Then there are plenty of tests, quizzes, crossword puzzles—you name it. This woman has thought of everything. It would be overwhelming to try to use all of it, so you customize the program for your own family’s use.  20180120_121643

After listening to the lesson in the morning I usually try to find a brief documentary clip (or on rare occasion a full one), or even a cartoon short that sums up the story again. Just by doing a search on YouTube I can usually find something—I’ll put in the name of the person or event followed by “for kids” (you’ll see as I do this series of posts that YouTube is my best homeschooling friend, lol). You can find plenty of History Channel videos and other similar documentaries. 20171213_091806

One channel I like is Extra History (from Extra Credits): bright, peppy summaries of historical events in a sort of fast-paced, comic-book style. The overviews are really pretty good. These aren’t necessarily geared toward children, but my kids really liked the videos. 20171213_091706If we’re studying a particular country, I turn to the National Geographic Kids channel “Are We There Yet?” series: seven-minute overviews of the land and culture of a country from the perspective of kids.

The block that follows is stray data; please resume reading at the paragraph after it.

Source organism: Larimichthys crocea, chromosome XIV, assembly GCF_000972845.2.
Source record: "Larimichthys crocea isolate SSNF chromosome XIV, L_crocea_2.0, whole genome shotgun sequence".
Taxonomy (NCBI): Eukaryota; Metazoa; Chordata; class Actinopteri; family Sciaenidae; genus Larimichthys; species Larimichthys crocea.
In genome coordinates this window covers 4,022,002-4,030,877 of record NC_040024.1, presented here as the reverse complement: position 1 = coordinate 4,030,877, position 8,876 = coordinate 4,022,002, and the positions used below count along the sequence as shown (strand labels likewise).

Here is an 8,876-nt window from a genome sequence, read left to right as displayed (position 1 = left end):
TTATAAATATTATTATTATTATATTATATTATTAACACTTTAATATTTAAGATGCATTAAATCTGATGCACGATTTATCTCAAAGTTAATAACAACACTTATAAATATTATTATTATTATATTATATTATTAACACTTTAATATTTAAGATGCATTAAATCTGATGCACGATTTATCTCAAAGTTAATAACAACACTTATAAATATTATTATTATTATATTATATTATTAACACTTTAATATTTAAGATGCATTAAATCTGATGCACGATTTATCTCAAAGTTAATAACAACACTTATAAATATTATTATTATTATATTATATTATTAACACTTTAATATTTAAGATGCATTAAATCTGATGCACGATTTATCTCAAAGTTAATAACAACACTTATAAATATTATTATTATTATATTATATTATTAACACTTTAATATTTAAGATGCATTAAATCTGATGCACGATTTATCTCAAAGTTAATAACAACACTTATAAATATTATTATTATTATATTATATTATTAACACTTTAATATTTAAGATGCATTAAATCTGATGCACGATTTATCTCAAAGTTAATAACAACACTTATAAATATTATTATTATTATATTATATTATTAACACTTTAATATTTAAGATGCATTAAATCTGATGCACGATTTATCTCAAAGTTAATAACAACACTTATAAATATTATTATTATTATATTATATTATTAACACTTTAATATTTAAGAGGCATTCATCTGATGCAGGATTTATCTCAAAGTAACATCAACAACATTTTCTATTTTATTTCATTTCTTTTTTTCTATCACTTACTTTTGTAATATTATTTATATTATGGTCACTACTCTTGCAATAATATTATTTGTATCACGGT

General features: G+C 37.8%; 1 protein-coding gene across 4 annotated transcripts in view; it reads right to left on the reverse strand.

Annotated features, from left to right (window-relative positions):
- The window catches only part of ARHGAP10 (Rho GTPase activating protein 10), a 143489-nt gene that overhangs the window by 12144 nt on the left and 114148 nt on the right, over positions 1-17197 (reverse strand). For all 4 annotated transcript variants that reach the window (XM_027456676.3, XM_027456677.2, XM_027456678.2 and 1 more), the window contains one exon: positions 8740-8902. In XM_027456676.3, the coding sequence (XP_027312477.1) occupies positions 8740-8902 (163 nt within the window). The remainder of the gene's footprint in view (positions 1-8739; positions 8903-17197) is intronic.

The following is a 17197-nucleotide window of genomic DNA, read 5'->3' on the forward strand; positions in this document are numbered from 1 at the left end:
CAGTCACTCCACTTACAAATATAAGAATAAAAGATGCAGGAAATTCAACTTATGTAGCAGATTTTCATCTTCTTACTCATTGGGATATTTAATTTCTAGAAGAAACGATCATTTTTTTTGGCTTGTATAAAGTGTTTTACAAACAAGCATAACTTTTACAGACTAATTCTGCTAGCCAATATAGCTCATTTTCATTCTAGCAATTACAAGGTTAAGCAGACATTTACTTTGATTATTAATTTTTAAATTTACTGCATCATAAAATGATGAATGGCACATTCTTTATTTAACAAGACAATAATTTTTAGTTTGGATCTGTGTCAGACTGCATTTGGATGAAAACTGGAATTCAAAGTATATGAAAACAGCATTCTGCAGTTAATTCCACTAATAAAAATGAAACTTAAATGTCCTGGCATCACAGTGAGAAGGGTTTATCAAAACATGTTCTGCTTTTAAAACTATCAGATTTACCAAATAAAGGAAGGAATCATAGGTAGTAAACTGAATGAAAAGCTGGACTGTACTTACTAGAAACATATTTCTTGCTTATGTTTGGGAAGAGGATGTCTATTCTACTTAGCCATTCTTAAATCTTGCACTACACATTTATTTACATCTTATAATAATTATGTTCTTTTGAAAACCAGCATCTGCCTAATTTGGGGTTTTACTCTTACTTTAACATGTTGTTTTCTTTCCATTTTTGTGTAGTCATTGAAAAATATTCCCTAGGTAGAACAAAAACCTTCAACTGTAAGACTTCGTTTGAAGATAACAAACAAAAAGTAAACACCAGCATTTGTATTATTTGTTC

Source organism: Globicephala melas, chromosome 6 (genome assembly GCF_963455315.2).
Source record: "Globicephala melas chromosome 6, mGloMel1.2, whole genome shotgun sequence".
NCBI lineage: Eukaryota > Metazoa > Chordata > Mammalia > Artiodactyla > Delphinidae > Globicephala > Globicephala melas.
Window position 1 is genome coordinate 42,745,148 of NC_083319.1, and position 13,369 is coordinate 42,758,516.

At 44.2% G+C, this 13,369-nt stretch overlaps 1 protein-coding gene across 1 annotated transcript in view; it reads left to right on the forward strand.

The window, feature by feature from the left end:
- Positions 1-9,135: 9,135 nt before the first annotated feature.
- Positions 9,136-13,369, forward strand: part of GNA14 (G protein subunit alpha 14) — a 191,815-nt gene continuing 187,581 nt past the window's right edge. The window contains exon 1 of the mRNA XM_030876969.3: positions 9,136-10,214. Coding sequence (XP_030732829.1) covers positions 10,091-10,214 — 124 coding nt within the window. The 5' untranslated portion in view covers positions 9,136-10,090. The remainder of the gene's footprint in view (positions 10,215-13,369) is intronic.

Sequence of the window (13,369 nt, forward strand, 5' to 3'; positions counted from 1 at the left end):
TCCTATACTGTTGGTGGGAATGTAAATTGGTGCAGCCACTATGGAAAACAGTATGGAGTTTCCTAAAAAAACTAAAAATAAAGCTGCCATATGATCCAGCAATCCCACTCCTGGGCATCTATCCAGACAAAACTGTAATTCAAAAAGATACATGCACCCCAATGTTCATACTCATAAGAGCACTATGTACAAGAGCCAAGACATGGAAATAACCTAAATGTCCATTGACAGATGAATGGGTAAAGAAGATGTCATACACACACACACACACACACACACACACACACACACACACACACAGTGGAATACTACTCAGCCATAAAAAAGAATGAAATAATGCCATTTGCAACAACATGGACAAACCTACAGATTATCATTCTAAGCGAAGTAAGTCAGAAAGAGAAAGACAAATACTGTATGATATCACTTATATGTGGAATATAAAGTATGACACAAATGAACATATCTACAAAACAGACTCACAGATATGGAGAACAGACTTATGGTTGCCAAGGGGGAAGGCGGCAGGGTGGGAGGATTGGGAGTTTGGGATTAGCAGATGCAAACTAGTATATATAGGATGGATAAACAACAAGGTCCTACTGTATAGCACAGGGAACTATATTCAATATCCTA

When we were studying ancient history last school year and going through Bible history, a really good channel I stumbled onto was The Bible Project, which gives very solid and succinct outlines of books of the Bible, summarizing their message with personal application in 5-12 minutes’ time.

Here’s an article listing geography and history channels for elementary students on YouTube.

With the exception of The Bible Project, I can’t vouch for the appropriateness of the content of all the videos of these channels, so view with your kids at your own discretion. 😉

For a hands-on activity we’ve been using the Famous Figures series by Cathy Diez-Luckie. Each book contains 10 to 19 historical figures to cut out and put together. At the front of the book there is a short biographical section for each character, and then there are two sets of each figure printed on heavy cardstock: one in full color, and one in black and white which the student can color (we’ve just been using the colorized version). The costumes are carefully researched and historically accurate, so this is a very nice addition to a history program. 20180120_12132920180120_121254

After cutting out the pieces you attach them together with brads so that you now have a moveable figure. The kids play with them like puppets. The Famous Figures of Medieval Times include Justinian I, Theodora, Charlemagne, Leif Eriksson, William the Conqueror, Richard the Lionheart, Genghis Khan, Francis of Assisi, Marco Polo, and Joan of Arc.